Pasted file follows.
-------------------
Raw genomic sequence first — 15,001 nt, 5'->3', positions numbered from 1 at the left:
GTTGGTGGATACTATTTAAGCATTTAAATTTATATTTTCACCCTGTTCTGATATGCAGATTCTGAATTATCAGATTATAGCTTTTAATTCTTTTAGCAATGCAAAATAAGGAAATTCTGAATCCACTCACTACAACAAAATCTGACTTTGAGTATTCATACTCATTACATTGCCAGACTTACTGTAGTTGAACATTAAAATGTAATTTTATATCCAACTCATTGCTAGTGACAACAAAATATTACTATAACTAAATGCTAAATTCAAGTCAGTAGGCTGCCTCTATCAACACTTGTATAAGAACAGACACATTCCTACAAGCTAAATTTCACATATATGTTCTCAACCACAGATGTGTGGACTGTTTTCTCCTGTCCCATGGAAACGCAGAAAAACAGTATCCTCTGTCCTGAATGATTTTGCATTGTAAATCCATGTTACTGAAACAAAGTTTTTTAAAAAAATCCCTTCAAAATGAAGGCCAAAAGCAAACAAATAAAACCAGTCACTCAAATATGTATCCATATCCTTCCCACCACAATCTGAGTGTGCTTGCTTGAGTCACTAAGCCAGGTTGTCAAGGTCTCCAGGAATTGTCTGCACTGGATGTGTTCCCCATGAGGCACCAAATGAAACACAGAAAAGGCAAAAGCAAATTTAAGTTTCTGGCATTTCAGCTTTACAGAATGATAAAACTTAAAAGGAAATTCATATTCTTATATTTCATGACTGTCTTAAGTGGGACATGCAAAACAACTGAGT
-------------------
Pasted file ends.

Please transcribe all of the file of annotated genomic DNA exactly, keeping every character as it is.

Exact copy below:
Raw genomic sequence first — 15,001 nt, 5'->3', positions numbered from 1 at the left:
GTTGGTGGATACTATTTAAGCATTTAAATTTATATTTTCACCCTGTTCTGATATGCAGATTCTGAATTATCAGATTATAGCTTTTAATTCTTTTAGCAATGCAAAATAAGGAAATTCTGAATCCACTCACTACAACAAAATCTGACTTTGAGTATTCATACTCATTACATTGCCAGACTTACTGTAGTTGAACATTAAAATGTAATTTTATATCCAACTCATTGCTAGTGACAACAAAATATTACTATAACTAAATGCTAAATTCAAGTCAGTAGGCTGCCTCTATCAACACTTGTATAAGAACAGACACATTCCTACAAGCTAAATTTCACATATATGTTCTCAACCACAGATGTGTGGACTGTTTTCTCCTGTCCCATGGAAACGCAGAAAAACAGTATCCTCTGTCCTGAATGATTTTGCATTGTAAATCCATGTTACTGAAACAAAGTTTTTTAAAAAAATCCCTTCAAAATGAAGGCCAAAAGCAAACAAATAAAACCAGTCACTCAAATATGTATCCATATCCTTCCCACCACAATCTGAGTGTGCTTGCTTGAGTCACTAAGCCAGGTTGTCAAGGTCTCCAGGAATTGTCTGCACTGGATGTGTTCCCCATGAGGCACCAAATGAAACACAGAAAAGGCAAAAGCAAATTTAAGTTTCTGGCATTTCAGCTTTACAGAATGATAAAACTTAAAAGGAAATTCATATTCTTATATTTCATGACTGTCTTAAGTGGGACATGCAAAACAACTGAGT